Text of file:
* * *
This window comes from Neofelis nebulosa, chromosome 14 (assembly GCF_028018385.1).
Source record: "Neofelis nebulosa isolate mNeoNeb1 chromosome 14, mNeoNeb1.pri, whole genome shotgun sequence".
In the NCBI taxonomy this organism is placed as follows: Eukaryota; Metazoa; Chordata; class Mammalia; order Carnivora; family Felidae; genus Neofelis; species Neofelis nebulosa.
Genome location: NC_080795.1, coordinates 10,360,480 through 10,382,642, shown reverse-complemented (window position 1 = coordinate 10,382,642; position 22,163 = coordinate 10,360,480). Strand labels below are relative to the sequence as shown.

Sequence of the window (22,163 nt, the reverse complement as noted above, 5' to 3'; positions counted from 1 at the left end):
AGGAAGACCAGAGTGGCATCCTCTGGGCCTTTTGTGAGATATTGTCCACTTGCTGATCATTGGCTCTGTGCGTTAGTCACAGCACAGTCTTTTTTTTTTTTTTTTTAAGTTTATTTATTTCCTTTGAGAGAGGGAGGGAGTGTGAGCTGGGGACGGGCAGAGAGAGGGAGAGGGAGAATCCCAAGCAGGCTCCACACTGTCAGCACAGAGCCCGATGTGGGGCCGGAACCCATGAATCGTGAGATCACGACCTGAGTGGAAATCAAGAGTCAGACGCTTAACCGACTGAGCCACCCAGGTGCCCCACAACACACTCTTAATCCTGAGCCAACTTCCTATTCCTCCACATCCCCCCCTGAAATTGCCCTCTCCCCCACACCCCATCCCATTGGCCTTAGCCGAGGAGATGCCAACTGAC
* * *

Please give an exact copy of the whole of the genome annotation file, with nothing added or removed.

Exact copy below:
This window comes from Neofelis nebulosa, chromosome 14 (assembly GCF_028018385.1).
Source record: "Neofelis nebulosa isolate mNeoNeb1 chromosome 14, mNeoNeb1.pri, whole genome shotgun sequence".
In the NCBI taxonomy this organism is placed as follows: Eukaryota; Metazoa; Chordata; class Mammalia; order Carnivora; family Felidae; genus Neofelis; species Neofelis nebulosa.
Genome location: NC_080795.1, coordinates 10,360,480 through 10,382,642, shown reverse-complemented (window position 1 = coordinate 10,382,642; position 22,163 = coordinate 10,360,480). Strand labels below are relative to the sequence as shown.

Sequence of the window (22,163 nt, the reverse complement as noted above, 5' to 3'; positions counted from 1 at the left end):
AGGAAGACCAGAGTGGCATCCTCTGGGCCTTTTGTGAGATATTGTCCACTTGCTGATCATTGGCTCTGTGCGTTAGTCACAGCACAGTCTTTTTTTTTTTTTTTTTAAGTTTATTTATTTCCTTTGAGAGAGGGAGGGAGTGTGAGCTGGGGACGGGCAGAGAGAGGGAGAGGGAGAATCCCAAGCAGGCTCCACACTGTCAGCACAGAGCCCGATGTGGGGCCGGAACCCATGAATCGTGAGATCACGACCTGAGTGGAAATCAAGAGTCAGACGCTTAACCGACTGAGCCACCCAGGTGCCCCACAACACACTCTTAATCCTGAGCCAACTTCCTATTCCTCCACATCCCCCCCTGAAATTGCCCTCTCCCCCACACCCCATCCCATTGGCCTTAGCCGAGGAGATGCCAACTGAC